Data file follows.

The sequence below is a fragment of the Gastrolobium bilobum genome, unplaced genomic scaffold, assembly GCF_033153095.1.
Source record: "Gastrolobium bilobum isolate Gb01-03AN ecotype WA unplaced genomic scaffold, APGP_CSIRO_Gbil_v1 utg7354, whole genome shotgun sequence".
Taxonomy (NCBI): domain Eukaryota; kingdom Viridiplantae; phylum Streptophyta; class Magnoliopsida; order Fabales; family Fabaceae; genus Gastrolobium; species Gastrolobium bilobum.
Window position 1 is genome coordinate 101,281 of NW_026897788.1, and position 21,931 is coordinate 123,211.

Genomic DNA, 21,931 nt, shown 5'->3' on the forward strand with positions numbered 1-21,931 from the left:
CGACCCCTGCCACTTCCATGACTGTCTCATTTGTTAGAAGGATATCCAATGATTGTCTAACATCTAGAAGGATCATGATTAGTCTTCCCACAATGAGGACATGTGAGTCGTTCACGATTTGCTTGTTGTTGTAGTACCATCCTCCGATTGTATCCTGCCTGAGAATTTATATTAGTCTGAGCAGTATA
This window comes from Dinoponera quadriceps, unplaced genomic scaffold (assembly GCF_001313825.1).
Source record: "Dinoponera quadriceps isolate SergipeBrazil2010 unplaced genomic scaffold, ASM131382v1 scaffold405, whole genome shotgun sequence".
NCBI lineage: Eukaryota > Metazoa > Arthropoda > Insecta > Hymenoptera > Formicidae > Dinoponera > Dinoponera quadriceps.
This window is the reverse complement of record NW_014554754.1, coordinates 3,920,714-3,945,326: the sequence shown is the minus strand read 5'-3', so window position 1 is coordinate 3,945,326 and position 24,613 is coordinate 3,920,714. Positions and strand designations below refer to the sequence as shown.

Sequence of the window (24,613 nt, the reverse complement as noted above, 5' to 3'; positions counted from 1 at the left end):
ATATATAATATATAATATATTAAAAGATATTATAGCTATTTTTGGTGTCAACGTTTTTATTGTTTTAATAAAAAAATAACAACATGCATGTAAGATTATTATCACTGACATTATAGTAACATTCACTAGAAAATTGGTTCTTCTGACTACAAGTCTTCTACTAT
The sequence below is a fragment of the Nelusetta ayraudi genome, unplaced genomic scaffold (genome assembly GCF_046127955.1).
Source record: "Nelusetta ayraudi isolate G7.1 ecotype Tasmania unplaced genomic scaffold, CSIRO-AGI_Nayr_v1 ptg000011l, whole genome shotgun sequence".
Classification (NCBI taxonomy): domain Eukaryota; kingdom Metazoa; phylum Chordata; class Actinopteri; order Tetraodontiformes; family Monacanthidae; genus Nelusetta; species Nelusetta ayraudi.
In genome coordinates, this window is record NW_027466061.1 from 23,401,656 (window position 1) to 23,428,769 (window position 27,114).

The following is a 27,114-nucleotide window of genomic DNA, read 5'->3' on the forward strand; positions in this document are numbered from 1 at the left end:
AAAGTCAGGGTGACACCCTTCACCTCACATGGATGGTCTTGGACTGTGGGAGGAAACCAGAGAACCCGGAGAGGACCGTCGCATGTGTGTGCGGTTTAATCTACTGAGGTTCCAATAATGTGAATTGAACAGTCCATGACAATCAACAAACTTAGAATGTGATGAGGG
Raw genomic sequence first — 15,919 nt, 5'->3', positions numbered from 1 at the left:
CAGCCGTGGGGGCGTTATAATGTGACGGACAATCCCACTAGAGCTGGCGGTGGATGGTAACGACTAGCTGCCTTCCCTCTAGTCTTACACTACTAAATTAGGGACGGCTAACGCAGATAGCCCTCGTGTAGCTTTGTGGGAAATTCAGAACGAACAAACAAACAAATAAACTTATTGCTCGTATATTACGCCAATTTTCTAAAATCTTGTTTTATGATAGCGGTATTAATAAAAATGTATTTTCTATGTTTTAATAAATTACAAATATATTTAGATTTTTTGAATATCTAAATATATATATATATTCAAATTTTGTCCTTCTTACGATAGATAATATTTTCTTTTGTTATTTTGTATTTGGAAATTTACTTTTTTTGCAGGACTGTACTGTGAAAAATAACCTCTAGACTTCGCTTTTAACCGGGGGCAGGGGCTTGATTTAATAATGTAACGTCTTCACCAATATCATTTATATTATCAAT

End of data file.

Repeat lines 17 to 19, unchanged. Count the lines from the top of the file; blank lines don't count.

The following is a 27,114-nucleotide window of genomic DNA, read 5'->3' on the forward strand; positions in this document are numbered from 1 at the left end:
AAAGTCAGGGTGACACCCTTCACCTCACATGGATGGTCTTGGACTGTGGGAGGAAACCAGAGAACCCGGAGAGGACCGTCGCATGTGTGTGCGGTTTAATCTACTGAGGTTCCAATAATGTGAATTGAACAGTCCATGACAATCAACAAACTTAGAATGTGATGAGGG
Raw genomic sequence first — 15,919 nt, 5'->3', positions numbered from 1 at the left: